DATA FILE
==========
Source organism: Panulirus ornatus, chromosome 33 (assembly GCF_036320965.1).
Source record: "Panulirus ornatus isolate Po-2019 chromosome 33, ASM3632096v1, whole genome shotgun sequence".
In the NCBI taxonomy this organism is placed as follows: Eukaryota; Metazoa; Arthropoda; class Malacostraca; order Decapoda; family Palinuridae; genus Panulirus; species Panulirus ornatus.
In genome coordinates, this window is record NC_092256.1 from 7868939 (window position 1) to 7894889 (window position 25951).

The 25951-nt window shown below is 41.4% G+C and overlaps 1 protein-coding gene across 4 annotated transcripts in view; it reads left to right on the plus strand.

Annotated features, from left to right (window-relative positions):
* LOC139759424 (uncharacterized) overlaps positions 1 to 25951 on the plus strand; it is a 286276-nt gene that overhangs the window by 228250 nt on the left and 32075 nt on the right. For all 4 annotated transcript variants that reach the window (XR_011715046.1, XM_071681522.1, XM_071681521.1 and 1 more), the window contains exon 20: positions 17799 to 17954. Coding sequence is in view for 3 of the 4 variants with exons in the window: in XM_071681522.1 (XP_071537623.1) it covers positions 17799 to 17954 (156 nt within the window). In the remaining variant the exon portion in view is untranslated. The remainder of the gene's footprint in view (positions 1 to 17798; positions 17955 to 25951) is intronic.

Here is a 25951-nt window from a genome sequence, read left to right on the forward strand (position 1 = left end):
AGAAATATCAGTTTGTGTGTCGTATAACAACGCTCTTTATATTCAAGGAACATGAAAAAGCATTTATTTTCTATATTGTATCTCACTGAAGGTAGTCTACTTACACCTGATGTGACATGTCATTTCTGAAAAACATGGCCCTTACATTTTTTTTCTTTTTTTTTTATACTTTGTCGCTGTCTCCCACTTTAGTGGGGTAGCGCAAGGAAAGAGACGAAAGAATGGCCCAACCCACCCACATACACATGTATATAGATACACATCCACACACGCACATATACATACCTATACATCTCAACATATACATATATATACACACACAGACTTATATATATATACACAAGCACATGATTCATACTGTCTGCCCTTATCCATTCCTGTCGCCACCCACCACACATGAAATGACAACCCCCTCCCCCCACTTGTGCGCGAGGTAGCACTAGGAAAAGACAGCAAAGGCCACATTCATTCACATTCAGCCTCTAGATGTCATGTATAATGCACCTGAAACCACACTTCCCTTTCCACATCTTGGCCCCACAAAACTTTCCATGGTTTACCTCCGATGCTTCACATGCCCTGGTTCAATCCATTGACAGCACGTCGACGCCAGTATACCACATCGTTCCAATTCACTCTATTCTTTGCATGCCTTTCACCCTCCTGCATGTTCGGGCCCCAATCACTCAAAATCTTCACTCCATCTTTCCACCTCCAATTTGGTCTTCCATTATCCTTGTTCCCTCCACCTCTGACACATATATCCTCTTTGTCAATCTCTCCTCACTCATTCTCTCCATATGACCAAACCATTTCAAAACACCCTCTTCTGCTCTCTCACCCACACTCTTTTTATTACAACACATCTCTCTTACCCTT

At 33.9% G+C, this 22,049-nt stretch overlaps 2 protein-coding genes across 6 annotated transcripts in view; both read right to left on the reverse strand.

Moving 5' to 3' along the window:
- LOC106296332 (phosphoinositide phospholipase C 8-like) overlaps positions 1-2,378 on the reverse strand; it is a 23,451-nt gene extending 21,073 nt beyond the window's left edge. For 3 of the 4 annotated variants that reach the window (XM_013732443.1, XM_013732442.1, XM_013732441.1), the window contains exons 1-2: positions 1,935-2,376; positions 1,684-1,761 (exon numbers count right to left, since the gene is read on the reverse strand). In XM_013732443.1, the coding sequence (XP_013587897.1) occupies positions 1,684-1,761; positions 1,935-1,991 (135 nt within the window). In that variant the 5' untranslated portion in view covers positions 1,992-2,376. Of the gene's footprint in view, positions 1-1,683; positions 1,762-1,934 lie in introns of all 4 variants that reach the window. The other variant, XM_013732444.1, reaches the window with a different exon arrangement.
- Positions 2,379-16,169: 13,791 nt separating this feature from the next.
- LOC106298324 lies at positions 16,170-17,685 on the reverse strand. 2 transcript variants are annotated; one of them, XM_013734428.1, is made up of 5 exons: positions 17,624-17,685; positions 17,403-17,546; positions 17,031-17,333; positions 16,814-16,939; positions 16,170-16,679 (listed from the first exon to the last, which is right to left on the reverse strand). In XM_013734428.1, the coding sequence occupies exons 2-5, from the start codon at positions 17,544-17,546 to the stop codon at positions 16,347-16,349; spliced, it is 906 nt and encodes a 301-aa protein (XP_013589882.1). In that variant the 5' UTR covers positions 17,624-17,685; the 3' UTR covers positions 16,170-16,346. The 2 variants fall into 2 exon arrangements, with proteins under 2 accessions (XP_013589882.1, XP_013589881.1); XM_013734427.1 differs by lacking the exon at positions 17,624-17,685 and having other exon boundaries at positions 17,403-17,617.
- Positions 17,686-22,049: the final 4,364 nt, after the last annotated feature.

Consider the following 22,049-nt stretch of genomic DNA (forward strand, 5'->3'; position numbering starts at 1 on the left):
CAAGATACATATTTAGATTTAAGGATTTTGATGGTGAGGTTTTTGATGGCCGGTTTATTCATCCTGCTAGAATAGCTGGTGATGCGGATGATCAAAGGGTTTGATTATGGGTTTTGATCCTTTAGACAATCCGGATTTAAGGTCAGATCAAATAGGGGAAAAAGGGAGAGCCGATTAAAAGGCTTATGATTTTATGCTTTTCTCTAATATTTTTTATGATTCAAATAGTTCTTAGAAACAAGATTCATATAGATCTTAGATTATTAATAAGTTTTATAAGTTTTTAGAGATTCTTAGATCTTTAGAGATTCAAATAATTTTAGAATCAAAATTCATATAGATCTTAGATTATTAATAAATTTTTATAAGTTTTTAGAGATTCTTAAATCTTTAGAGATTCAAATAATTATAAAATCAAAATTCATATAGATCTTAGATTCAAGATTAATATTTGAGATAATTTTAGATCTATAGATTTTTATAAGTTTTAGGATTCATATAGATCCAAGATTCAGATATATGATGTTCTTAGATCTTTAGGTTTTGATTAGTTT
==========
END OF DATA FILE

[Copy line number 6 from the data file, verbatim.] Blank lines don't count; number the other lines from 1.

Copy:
Annotated features, from left to right (window-relative positions):